Pork menudo

Pork menudo

Menudong baboy

7000 Islands
Jana Liebenstein

One of Spain’s greatest culinary legacies to the Philippines was its tomato-based stews. To foreigners, Hispanic names — menudo, afritada, kaldereta — evoke the exotic. To a Filipino, they bring back memories of big family fiestas and the excitement of bustling eateries known as karinderias.

Menudo shares a lot in common with its Spanish-derived counterparts, but is less soupy then afritada and not as rich as kaldereta. Countless variations exist, but you can spot menudo’s chequerboard look. Admittedly, it is time consuming, but once the prep is done, it comes together easily.


Quantity Ingredient
80ml vegetable oil
600g pork loin medallions, trimmed and cut into 1.5 cm cubes
3 garlic cloves, finely chopped
1 onion, chopped
650g large roma tomatoes, seeded and chopped
375ml chicken stock
2 tablespoons soy sauce
2 tablespoons fish sauce
2 bay leaves
1 large potato, peeled and cut into 1.5 cm cubes
1 large carrot, peeled and cut into 1.5 cm cubes
1 capsicum, seeded and cut into 1.5 cm cubes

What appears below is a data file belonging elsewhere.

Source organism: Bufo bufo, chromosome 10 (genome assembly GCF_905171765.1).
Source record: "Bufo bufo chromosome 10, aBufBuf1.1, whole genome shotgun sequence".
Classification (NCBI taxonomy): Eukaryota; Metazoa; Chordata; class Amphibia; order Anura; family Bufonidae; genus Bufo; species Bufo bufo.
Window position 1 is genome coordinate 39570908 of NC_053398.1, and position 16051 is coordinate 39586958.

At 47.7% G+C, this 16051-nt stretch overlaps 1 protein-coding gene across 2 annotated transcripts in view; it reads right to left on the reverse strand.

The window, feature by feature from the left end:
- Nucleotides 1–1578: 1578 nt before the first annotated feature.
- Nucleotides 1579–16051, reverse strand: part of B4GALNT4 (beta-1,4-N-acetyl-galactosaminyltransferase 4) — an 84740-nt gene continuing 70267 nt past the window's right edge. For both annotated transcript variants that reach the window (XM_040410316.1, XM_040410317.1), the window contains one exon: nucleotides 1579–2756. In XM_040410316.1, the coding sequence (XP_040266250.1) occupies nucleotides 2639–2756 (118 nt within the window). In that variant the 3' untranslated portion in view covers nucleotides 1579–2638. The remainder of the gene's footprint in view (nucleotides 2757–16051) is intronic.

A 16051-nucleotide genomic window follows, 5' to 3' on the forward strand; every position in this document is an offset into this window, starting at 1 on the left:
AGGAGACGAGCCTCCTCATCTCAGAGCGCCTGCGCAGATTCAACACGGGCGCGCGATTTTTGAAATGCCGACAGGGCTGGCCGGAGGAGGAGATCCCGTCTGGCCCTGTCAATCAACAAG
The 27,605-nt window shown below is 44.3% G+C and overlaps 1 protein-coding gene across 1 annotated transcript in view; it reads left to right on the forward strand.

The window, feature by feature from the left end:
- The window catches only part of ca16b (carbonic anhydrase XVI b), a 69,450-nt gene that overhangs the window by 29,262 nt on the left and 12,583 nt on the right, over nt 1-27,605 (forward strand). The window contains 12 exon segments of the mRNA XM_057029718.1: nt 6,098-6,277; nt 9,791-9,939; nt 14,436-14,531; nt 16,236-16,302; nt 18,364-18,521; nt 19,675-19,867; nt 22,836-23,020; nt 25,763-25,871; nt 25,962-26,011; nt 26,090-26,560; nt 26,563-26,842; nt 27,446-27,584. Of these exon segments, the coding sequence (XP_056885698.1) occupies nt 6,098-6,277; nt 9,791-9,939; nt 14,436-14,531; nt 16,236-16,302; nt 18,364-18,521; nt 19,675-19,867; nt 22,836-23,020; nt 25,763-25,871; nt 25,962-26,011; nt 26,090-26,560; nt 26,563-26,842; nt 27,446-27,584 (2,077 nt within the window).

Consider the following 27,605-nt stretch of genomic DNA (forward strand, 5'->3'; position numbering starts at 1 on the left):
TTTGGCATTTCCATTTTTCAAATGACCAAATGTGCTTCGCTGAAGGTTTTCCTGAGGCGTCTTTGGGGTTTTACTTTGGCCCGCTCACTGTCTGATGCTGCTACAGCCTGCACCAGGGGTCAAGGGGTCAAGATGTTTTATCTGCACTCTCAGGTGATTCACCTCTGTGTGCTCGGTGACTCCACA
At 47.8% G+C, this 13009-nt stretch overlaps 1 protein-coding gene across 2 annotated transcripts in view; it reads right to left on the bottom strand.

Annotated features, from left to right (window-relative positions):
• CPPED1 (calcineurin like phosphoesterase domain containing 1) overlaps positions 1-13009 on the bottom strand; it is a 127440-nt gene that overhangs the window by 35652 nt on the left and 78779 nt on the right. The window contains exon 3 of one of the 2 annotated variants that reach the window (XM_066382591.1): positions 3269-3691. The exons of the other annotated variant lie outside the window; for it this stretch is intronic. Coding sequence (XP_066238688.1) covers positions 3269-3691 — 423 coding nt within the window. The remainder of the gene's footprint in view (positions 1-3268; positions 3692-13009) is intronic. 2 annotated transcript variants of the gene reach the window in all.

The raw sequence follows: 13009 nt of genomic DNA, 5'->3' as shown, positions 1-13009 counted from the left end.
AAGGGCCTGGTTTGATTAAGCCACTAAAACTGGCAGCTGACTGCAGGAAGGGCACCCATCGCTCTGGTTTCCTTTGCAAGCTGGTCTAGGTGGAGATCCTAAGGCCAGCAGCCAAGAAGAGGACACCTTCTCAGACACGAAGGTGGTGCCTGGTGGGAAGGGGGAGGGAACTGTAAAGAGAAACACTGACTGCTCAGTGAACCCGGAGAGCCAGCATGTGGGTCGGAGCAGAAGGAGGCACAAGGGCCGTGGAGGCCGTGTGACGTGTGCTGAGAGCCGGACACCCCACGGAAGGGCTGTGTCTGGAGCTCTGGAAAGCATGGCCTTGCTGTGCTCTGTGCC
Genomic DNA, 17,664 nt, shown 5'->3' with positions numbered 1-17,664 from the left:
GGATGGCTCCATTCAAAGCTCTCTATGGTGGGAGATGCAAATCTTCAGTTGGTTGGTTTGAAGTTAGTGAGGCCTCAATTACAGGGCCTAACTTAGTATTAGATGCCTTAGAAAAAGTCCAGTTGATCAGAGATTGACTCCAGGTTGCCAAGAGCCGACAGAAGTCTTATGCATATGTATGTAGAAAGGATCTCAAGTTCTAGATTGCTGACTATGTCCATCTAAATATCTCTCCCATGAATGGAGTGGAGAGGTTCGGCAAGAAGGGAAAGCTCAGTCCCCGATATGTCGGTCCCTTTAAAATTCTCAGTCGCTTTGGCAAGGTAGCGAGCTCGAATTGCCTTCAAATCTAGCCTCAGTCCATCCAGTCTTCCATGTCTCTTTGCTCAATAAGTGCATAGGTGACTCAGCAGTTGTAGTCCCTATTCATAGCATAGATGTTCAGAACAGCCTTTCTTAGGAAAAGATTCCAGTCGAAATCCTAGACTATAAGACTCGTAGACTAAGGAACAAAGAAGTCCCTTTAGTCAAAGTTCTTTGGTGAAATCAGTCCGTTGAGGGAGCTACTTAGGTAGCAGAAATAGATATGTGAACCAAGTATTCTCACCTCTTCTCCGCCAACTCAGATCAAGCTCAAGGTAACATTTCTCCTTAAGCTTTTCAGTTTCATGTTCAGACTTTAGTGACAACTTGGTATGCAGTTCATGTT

100g tinned chickpeas, drained
steamed rice, to serve


  1. Heat 1 tablespoon of the vegetable oil in a large, deep saucepan over medium–high heat. Add half of the pork and cook for 4 minutes, stirring until browned all over. Transfer to a bowl once cooked and repeat with another 1 tablespoon of the oil and the remaining pork.
  2. Heat the remaining vegetable oil in the cleaned pan and cook the garlic for 30 seconds, or until fragrant. Add the onion and cook for 5 minutes, stirring until soft. Add the tomatoes and cook for 8 minutes, stirring occasionally, until they have broken down.
  3. Drain the pork juices and return the meat to the pan with the stock, soy sauce, fish sauce and bay leaves. Season with freshly cracked black pepper, bring to the boil, then reduce the heat to low–medium and cook for 10 minutes.
  4. Add the potato, carrot and capsicum, and cook for 20 minutes. Add the chickpeas and cook for a further 10 minutes, or until the vegetables are tender, the pork is cooked through and the sauce has reduced. Season with salt flakes and pepper, to taste, and serve with steamed rice.

Where does it come from?

  • It is not clear where menudo came from. Its name can be found in both Spanish and Mexican cookery. In Spain, menudo refers to tripe; in Mexico, it is a stew also made with tripe. Its name is likely derived from the Spanish word for small, a reference to the bite-sized ingredients used.
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